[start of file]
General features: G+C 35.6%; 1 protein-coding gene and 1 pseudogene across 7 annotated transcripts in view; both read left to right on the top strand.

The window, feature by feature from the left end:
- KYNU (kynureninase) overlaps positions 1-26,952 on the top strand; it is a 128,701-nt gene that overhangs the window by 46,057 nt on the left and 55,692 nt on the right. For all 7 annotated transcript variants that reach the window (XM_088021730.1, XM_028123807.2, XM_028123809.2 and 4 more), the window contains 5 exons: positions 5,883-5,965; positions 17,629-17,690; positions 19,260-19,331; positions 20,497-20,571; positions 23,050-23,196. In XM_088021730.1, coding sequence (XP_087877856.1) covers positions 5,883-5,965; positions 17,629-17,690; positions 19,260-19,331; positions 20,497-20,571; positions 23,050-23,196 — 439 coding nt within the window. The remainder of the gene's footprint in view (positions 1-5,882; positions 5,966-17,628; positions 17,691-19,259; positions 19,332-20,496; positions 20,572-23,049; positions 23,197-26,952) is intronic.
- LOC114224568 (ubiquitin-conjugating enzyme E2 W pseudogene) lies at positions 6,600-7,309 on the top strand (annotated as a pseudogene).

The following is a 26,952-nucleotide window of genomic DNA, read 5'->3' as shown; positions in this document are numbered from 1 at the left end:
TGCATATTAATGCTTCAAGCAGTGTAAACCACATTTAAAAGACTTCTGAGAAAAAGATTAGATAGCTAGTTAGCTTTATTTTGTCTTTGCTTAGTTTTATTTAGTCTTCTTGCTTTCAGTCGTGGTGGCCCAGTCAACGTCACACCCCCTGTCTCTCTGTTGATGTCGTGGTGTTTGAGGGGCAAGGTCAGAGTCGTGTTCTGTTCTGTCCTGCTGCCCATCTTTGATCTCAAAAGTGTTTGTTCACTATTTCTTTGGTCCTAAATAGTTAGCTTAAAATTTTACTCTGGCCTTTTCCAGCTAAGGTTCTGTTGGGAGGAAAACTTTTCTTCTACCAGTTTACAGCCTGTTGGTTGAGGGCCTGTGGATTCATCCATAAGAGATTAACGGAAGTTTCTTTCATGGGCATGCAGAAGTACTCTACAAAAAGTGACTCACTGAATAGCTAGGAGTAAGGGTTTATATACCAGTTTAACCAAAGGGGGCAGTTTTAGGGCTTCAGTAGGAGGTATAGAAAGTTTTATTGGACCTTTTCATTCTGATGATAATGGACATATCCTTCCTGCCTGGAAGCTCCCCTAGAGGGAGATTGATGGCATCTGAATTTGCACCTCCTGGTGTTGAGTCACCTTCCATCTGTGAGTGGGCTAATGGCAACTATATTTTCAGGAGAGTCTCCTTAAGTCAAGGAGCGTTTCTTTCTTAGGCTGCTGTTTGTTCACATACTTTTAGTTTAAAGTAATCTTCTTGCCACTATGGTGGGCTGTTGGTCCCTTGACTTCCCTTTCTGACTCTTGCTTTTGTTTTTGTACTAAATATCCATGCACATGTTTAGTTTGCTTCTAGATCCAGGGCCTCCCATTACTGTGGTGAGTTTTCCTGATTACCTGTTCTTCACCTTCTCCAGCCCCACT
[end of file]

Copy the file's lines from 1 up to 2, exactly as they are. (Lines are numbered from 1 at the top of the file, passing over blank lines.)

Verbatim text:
General features: G+C 35.6%; 1 protein-coding gene and 1 pseudogene across 7 annotated transcripts in view; both read left to right on the top strand.

The window, feature by feature from the left end: